''Based on predictions we have received from the National Weather Service and other sources, I have determined that [Hurricane Katrina] will be of such severity and magnitude that effective response will be beyond the capabilities of the state and the affected local governments and that supplementary federal assistance will be necessary," she told the president in a three-page memo on the letterhead of the State of Louisiana Military Department.

But the request did not include what the residents of the Gulf Coast would need most in the coming days: food, water, transportation to higher ground, and thousands of National Guard troops to ferry life-saving supplies and medical personnel and to restore order.

Instead, she sought access to several federal assistance programs focusing almost solely on the economic recovery that would be required in the aftermath of the storm. She asked for disaster unemployment assistance, crisis counseling, and Small Business Administration loans for the survivors -- all critical assistance, but far from the cavalry that would be needed in the immediate aftermath of the storm.

There were obstacles to amassing that sort of force. Almost 40 percent of Louisiana's National Guard is on active duty in Iraq; this left the governor with only 4,000 members to muster over the weekend, and a total of 5,700 by Monday.

Aware of this problem, other governors, including New Mexico's Bill Richardson, offered to help. On Sunday afternoon, Richardson called Blanco offering his own state militia, and Blanco readily accepted.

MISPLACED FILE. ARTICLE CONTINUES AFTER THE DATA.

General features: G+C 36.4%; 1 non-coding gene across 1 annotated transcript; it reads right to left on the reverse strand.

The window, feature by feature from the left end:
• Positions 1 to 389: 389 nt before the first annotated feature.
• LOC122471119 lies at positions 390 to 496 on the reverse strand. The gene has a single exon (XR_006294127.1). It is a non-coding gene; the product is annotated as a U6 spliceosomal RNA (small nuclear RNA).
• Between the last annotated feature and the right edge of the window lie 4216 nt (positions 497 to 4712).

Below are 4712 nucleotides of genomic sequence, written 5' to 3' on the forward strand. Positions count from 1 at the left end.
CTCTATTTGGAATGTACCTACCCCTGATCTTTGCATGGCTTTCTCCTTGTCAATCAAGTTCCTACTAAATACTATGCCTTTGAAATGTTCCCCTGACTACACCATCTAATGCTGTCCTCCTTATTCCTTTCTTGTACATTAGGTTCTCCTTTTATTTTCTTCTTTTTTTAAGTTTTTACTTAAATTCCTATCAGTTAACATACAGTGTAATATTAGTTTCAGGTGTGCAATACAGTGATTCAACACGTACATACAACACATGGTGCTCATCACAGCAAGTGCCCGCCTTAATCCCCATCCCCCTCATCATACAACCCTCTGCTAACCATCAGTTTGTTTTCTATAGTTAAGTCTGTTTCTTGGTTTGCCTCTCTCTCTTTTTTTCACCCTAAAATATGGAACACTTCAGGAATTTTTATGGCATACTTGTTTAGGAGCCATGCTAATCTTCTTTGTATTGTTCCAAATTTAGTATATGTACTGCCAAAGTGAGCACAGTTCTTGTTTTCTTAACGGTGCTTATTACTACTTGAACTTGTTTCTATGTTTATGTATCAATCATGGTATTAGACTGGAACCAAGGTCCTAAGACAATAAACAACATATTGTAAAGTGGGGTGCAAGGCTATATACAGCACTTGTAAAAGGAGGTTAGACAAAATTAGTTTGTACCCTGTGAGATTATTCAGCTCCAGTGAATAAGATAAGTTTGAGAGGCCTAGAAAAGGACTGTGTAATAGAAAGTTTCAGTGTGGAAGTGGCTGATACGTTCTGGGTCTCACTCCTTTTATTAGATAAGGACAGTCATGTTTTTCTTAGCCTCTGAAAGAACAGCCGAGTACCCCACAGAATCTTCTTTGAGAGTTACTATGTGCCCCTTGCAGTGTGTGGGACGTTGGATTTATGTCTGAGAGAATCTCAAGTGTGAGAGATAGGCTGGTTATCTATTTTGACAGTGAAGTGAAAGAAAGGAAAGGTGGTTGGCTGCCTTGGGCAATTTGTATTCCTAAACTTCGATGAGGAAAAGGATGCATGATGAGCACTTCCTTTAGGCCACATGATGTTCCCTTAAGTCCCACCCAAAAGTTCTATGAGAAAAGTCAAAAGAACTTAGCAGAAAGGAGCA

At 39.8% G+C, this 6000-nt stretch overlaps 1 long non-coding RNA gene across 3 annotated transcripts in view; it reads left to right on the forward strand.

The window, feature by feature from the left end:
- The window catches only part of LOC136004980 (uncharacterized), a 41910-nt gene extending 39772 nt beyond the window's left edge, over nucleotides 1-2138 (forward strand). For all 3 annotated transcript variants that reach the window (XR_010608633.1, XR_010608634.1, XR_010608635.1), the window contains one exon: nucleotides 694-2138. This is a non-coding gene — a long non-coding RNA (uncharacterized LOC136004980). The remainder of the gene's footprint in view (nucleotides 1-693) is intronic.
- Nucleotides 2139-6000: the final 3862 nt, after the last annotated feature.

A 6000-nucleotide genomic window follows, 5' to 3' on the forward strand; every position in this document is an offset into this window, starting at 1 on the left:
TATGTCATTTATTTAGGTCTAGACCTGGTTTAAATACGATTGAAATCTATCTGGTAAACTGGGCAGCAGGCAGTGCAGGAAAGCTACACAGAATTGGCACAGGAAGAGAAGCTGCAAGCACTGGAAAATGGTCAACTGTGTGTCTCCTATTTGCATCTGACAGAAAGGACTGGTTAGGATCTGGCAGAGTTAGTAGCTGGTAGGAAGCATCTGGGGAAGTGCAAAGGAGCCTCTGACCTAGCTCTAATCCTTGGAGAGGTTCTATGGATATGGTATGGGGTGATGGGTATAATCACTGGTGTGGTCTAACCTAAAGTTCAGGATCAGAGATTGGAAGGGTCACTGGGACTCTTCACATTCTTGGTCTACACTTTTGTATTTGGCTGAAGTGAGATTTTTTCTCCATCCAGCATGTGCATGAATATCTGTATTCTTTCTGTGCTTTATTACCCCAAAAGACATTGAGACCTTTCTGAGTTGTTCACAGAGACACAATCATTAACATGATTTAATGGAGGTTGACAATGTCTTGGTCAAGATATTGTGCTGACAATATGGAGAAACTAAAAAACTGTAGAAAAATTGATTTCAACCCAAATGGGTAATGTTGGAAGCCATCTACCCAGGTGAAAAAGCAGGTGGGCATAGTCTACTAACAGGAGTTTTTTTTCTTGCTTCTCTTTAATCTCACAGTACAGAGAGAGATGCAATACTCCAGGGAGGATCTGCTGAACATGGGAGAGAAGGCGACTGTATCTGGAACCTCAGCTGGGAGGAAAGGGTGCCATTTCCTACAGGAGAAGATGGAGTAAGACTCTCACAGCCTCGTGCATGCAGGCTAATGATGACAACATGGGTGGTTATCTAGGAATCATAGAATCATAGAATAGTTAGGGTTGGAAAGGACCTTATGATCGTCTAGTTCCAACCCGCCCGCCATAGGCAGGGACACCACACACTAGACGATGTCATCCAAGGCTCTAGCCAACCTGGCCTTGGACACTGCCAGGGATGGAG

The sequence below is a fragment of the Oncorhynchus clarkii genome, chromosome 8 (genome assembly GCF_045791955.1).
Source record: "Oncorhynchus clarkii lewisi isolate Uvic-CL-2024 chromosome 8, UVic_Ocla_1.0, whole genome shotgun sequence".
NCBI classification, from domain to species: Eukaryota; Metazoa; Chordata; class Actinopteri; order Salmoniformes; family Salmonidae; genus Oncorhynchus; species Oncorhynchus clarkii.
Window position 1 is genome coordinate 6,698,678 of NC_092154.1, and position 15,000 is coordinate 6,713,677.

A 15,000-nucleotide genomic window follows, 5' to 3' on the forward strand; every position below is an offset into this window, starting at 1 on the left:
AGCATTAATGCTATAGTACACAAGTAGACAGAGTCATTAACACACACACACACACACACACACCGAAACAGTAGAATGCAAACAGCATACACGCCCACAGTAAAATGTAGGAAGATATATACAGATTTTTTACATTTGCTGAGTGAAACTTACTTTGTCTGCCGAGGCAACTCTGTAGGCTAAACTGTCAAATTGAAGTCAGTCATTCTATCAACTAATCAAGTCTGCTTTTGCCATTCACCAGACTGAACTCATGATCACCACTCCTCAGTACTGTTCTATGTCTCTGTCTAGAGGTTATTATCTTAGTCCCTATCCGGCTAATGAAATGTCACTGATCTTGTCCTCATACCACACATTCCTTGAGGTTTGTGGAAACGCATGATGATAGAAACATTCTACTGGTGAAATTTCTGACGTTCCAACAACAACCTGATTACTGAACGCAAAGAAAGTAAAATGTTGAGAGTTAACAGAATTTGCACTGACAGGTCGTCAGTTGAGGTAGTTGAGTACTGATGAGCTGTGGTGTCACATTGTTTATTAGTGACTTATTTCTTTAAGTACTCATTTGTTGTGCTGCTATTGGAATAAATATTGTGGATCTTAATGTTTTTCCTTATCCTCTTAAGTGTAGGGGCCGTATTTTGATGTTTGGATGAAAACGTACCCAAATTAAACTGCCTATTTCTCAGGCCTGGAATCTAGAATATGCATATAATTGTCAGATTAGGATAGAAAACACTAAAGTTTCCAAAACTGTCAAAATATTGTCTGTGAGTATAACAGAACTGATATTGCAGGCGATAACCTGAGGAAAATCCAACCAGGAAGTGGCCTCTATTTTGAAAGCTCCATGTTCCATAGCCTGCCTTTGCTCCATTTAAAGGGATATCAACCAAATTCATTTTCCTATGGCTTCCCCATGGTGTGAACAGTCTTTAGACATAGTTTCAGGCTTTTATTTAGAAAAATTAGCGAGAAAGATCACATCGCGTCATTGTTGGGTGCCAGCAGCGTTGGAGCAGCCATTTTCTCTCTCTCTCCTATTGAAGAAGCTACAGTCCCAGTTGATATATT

That did not solve the problem.

Because of legal guidelines, Richardson could not send a single soldier until approval came from Washington, specifically the National Guard Bureau. Washington, meanwhile, could not give such approval without a formal request from Blanco.

That request was made Tuesday, after New Orleans was almost completely under water. It would be two more days, until late Thursday, before that authority would come from Washington. And by then, almost four days had passed since Katrina hit the coast. Hundreds, perhaps thousands, were dead.

Bureaucratic glitches slowed progress from the beginning. On Sunday, the day before the storm, the Louisiana National Guard asked FEMA for 700 buses to evacuate people. It received only 100.

Even after the federal government stepped in, there were still more snags. The mutual aid agreements among states did not allow out-of-state National Guard units to perform law enforcement duties. Blanco had to grant additional authority for that.

Other units would not deploy until their superiors received assurances that Washington would pay for their deployment with federal disaster funds.

The Politics of Katrina: Partisanship begins at the water's edge. (Fred Barnes, 09/26/2005, Weekly Standard)